The flush: I’m excited to see the increased availability of more BEVs in general. And production for the Cybertruck should start later in 2023 while the Semi should be ramping up through the year. And hopefully Hyundai/Kia ramp up Ioniq 5/EV6 production. I’d love to have either of those. And I hope we will hear an update to Tesla’s future product plans and I hope it includes a 4 door hatchback slotted below the Model 3. Telsa/Musk stated in the past that they want to have a vehicle in every major segment… and a hatchback below the Model 3 is a big segment that is currently only being served by the Chevy Bolt.

      1. One statement that guy said that I completely disagree with at 12:45 in the video: “But if all that energy comes from renewable sources, then it isn’t a problem for the climate”

        Arguably oil and methane (“natural gas”) are renewable. You can extract oil from plants and get methane from rotting garbage. But guess what? Burning that stuff IS a problem for the climate.

        A correct statement would be “But if all that energy comes from LOW CARBON sources and it’s used efficiently, then it isn’t a problem for the climate”.

        I don’t think this guy really knows what he’s talking about when it comes to climate change and WHY BEVs are our best technological choice at the moment.

      2. And to add to my last comment, there are Good Reasons why they put the warning “This talk only reflects the speaker’s personal views and interpretation. Several claims in this talk lack scientific support. We’ve flagged this talk because it falls outside the content guidelines TED gives TEDx organizers. TEDx events are independently organized by volunteers.” on that video.

        Basically a lot of the stuff is misleading and some of it, like I pointed out in my last comment, is flat out wrong.

  6. I am still very intrigued by the new prius prime, and am strongly considering it for my first ever new car, but we’ll see. That’s assuming I can even get one without a $10k markup. Beyond that, I am also very excited by the new Z, and the GR Corolla. All in all, I am quite excited for a lot that comes out next year.

    ” Forbes isn’t my favorite for a lot of reasons” Ouch. Just ouch.

  7. Probable recession seems more accurate than possible, and that could pose substantial headwinds for BEVs in particular. With their higher up front costs, that doesn’t match up well with how recession spending choices are usually made.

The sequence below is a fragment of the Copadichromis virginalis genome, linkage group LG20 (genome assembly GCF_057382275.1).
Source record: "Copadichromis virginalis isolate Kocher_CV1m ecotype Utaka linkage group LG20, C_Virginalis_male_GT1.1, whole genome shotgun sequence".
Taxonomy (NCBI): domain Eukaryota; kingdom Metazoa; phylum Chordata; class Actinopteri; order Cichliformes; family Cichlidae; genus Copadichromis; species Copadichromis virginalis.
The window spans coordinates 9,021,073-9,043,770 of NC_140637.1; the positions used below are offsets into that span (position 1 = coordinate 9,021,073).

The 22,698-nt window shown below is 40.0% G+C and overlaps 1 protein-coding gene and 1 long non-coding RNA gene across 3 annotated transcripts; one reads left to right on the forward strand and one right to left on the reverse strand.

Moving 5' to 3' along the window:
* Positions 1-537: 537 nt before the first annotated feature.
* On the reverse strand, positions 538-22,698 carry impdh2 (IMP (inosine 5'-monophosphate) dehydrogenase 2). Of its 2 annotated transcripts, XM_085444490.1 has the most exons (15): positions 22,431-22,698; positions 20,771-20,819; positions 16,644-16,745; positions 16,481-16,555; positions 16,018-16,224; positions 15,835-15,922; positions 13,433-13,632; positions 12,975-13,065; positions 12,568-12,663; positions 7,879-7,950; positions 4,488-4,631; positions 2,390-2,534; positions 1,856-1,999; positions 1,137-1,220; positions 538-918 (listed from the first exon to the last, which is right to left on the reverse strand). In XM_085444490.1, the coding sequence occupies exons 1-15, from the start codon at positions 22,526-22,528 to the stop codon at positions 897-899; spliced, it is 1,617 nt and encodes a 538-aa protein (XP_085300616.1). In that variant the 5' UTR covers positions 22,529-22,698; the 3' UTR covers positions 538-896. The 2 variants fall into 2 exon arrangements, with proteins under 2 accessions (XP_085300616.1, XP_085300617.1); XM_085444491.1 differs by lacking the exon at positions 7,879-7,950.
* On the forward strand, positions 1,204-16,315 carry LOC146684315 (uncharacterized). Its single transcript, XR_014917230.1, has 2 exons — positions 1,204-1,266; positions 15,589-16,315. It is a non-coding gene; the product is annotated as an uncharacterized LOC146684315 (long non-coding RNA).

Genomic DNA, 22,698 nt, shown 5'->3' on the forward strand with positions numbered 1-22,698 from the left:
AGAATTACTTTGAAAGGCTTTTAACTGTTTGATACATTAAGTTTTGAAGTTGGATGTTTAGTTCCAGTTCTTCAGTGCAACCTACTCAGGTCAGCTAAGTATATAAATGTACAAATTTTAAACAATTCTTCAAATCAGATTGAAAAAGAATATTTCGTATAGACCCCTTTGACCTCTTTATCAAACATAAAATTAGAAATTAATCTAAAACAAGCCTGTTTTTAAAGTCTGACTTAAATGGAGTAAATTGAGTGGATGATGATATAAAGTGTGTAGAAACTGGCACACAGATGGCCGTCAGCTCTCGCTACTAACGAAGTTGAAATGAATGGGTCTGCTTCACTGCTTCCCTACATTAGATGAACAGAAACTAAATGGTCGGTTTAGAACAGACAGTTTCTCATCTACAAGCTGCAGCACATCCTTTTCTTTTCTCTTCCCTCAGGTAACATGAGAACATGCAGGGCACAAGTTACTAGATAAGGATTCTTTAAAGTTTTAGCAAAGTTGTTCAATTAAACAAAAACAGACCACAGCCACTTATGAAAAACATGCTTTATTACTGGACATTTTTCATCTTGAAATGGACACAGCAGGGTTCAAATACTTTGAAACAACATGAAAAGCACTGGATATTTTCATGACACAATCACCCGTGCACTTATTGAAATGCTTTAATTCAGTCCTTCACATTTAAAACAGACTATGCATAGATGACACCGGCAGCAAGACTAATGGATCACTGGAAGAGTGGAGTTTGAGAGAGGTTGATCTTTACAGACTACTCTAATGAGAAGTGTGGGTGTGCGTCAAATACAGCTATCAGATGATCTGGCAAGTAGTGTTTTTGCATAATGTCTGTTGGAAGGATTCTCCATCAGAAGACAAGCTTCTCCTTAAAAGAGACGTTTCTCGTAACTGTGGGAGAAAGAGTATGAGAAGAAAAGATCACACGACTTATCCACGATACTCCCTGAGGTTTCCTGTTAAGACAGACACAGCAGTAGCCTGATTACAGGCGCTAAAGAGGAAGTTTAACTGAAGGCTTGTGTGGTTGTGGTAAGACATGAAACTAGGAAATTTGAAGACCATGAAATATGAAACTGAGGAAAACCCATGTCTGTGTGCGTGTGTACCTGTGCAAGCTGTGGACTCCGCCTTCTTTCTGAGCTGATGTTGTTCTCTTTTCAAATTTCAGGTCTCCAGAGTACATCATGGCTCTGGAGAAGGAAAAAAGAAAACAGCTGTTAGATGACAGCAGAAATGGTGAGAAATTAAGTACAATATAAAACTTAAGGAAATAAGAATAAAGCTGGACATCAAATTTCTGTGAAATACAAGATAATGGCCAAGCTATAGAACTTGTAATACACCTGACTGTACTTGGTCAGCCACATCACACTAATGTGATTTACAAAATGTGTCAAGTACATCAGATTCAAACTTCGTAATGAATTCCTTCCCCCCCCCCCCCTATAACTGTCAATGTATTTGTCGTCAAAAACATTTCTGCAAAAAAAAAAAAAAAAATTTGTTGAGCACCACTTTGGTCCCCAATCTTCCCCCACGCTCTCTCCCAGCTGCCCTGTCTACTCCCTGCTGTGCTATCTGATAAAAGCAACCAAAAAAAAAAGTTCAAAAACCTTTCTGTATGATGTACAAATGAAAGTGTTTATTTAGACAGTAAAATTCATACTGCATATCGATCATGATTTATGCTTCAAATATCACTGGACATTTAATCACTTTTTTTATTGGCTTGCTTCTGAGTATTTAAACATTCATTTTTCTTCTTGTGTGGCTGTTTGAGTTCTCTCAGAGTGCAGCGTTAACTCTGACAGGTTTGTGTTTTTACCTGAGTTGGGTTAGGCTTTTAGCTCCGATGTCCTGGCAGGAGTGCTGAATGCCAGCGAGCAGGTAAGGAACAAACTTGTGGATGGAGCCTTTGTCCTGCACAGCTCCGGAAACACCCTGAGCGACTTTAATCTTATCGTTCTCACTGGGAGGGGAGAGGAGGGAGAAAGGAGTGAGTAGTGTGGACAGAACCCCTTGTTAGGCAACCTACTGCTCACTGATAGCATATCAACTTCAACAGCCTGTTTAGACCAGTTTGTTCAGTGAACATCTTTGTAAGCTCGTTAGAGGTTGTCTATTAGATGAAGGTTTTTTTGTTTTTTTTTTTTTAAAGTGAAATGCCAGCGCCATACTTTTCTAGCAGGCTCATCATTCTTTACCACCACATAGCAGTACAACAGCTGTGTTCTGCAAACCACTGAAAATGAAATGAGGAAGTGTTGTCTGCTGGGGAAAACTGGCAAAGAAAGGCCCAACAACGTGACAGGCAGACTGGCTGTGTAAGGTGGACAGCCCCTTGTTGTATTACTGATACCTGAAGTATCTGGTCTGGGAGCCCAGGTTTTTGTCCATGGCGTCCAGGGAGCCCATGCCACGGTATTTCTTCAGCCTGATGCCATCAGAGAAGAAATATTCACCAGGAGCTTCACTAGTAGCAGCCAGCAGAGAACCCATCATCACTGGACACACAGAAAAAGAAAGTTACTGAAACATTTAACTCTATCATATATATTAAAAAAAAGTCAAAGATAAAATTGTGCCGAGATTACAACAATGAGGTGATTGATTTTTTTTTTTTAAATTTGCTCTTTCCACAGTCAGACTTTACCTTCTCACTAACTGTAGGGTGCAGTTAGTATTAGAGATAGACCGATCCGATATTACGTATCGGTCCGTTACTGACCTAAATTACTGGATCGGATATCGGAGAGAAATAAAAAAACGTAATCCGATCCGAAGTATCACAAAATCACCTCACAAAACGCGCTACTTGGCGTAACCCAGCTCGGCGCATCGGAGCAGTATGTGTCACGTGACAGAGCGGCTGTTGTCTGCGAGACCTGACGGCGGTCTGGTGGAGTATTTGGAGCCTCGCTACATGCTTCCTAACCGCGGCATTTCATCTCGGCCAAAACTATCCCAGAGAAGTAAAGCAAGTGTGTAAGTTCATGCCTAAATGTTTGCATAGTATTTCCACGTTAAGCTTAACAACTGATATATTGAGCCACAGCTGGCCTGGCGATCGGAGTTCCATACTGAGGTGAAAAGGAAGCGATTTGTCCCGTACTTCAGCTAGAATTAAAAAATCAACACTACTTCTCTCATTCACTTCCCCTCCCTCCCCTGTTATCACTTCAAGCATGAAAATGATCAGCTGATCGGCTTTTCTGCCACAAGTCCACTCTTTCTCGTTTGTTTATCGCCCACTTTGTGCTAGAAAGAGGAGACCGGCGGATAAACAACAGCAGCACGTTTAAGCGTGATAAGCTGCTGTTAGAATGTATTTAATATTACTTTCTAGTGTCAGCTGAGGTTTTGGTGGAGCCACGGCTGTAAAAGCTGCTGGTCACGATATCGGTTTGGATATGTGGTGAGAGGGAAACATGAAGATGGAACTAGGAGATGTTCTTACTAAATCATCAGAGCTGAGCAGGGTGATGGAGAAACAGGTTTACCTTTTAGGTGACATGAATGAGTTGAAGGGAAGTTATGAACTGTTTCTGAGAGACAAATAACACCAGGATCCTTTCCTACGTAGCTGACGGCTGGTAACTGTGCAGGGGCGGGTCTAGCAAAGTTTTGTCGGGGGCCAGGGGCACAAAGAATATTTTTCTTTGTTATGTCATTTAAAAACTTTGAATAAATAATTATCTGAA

I expect they’ll still gain market share, but not anywhere near the pace they had been, despite the new models hitting the road.

  8. PG,

    Keep up the good work shining light on the drawbacks on the EV “miracle solution”. Don’t let people who have been told what is good by the government bully you.

    They marginalize the immense danger to the employees and HUGE amount of ENERGY it takes to extract the minerals out of the ground for the batteries, the ENERGY to transport the minerals, the ENERGY to transform the raw materials into the battery, the ENERGY to them transport those vehicles to the dealers.

    How is electricity produced?? Unicorn farts and handfuls of hope? Unfortunately, mostly fossil fuels because they are still more efficient than “renewable energy”.

    What happens to the batteries when they are used up? They can’t be recycled, they just get thrown in a landfill. Same with the short finite life of the “renewable energy” equipment.


    Trash and waste employee that hauls all previously said items to landfills

    1. I forgot to mention the energy used to create the electricity.

      Also… Our nation’s electrical power grid and infrastructure is severely outdated and barely able to handle our current energy demands. Prime example blackouts in California this summer. Can’t cool your house or charge your car.

      Sounds absolutely wonderful!

  9. The problem with pedestrian safety and large pickups and SUVs switching to electric drive has less to do with the added battery weight and more to do with market expectations (styling) and passenger safety (crash) requirements. The fact that drivers can’t see pedestrians, due to the size of the hood and A-pillars, is the real problem. It doesn’t matter if the vehicle weighs 2 tons or 4 tons when they squish you because they can’t see you!

    Instead of massive frunks, replacing the engine, this is a perfect opportunity for going to sloping, school-bus-like hoods. The hurdle is that level of practicality just doesn’t sell – see the preference for SUVs over minivans. https://media.ksdk.com/assets/KSDK/images/3198f5ff-cb9b-4583-ac63-40c83f7c4a35/3198f5ff-cb9b-4583-ac63-40c83f7c4a35_1920x1080.jpg

  10. I got stuck in Chicago! I had a 7:30 am flight from Midway, was notified at 10:30pm the day before the flight was cancelled. Ended up renting a car in South Bend and driving it into the icepocolypse that was Denver this morning. Haven’t heard anything from Southwest w.r.t. compensation.